In this part, we are going to finish the game by implementing things like elements rendering, projectors, and game loop. Let’s jump in!
We need to somehow project the game state to the screen. In the example below — the point with coordinates (3, 6) in the game state projected on the screen to point at (180, 360).
To do this, we will write a function that receives container size and size of the game field and returns an object with two projectors — for distances and for vectors.
To render game elements, we need access to the container element we put in the HTML back in the first part.
We can get container by id, and then obtain its width and height. To clear container, we remove its first and only child — canvas.
We will render all game elements on the canvas context, so we need a function to receive it.
We have separate functions to display cells, food, snake, and scores. The main render function receives state object, calculate all parameters needed for other functions, and put everything on the screen.
State of the whole game is an object, and the same way as with game state, we will write a function that generates initial state for the application.
The function takes container size and game initial state to pack everything together. Worth to mention that projectors are also in the application state.
Inside of the game loop, we will call a function listed below to receive a new state.
If the game not stopped we are receiving a new game state and update the best score that saved in the local storage, so that it is not lost when the player closes a browser tab.
Now we are ready to put everything together.
In this function, we have the only let keyword in the entire game. We will update the state by calling a function declared at the start of the body.
The first event listener allows us to have a smooth picture when the screen changes its size. When resize happens, we will clear container, attach new canvas, update state with new projectors, and call tick() extra.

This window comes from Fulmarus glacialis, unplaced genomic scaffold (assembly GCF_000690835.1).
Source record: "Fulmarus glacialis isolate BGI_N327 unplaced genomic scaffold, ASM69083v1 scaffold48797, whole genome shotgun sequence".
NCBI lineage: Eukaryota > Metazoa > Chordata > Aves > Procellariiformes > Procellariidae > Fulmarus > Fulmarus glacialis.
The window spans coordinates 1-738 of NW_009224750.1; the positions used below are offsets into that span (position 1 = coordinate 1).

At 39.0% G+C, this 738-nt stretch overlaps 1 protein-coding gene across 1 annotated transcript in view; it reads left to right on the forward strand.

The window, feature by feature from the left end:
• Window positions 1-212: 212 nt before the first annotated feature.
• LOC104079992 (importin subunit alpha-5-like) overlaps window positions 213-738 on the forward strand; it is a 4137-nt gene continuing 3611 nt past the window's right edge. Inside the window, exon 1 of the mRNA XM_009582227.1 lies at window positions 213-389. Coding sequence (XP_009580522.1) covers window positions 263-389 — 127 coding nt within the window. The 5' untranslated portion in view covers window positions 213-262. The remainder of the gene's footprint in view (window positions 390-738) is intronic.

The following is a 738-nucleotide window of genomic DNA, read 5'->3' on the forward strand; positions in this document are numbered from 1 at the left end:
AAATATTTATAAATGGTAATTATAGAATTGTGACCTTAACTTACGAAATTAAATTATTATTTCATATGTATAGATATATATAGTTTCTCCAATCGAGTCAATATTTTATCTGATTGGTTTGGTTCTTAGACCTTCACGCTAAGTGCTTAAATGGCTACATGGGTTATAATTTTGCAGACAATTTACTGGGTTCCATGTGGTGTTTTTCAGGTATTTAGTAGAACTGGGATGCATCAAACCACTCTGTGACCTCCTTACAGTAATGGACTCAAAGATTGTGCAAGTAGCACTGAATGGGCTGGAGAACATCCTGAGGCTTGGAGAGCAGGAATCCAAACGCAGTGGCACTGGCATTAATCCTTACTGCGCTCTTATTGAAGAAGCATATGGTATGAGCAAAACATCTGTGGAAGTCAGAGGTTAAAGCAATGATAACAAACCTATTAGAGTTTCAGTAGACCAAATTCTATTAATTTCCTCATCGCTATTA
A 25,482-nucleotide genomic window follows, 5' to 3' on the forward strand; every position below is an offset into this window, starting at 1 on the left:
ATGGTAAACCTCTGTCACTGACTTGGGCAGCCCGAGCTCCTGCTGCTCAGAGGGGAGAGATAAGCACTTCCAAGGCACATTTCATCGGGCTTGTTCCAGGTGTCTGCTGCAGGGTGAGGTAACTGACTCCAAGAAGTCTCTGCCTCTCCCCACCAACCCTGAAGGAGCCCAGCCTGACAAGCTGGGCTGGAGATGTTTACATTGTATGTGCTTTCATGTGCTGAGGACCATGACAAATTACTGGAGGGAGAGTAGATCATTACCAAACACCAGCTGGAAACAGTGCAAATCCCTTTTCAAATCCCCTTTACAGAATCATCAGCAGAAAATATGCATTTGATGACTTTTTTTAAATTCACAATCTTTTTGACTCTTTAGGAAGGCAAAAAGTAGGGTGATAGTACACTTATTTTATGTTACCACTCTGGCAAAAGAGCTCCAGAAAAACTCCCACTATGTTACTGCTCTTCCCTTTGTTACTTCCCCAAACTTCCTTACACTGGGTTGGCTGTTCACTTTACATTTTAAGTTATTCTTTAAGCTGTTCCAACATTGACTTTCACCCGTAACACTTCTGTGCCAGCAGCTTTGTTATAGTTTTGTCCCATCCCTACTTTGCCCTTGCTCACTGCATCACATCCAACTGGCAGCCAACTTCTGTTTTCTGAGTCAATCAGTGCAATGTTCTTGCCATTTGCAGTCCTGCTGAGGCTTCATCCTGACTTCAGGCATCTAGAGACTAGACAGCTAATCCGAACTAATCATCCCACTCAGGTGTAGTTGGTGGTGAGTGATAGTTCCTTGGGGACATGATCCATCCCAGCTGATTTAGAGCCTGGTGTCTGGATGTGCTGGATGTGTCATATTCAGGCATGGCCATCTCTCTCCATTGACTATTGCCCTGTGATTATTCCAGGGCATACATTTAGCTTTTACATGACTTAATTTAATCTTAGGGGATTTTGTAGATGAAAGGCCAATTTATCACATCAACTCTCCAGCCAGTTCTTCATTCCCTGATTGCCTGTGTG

On keydown events, we update the state with new movement value. On keyup event, we clear movement and check if the player wants to stop or resume the game. On the stop, we will save the time of the game stop, and on a resume, we will calculate a new value for the last update.
At the end of the function, we are starting the game loop that consists of updating game state and rerendering.
Now, you can open the file in the browser and enjoy the game! To take most from this series I highly recommend you to make changes in the game to improve your skills. There is a list of possible things I think of that can be done next:
- Make a snake look more realistic by making it rounded and with an actual head.🐍
- Increase the length of the snake only when its tail reaches the point of the eaten food position.
- Sound when snake changes direction or eats the food.
- Make an interesting animation when the snake hits the wall or eats the food.
In this series, we implemented the classic snake game. The commit with changes from this part you can find here. Thanks for staying until the end!
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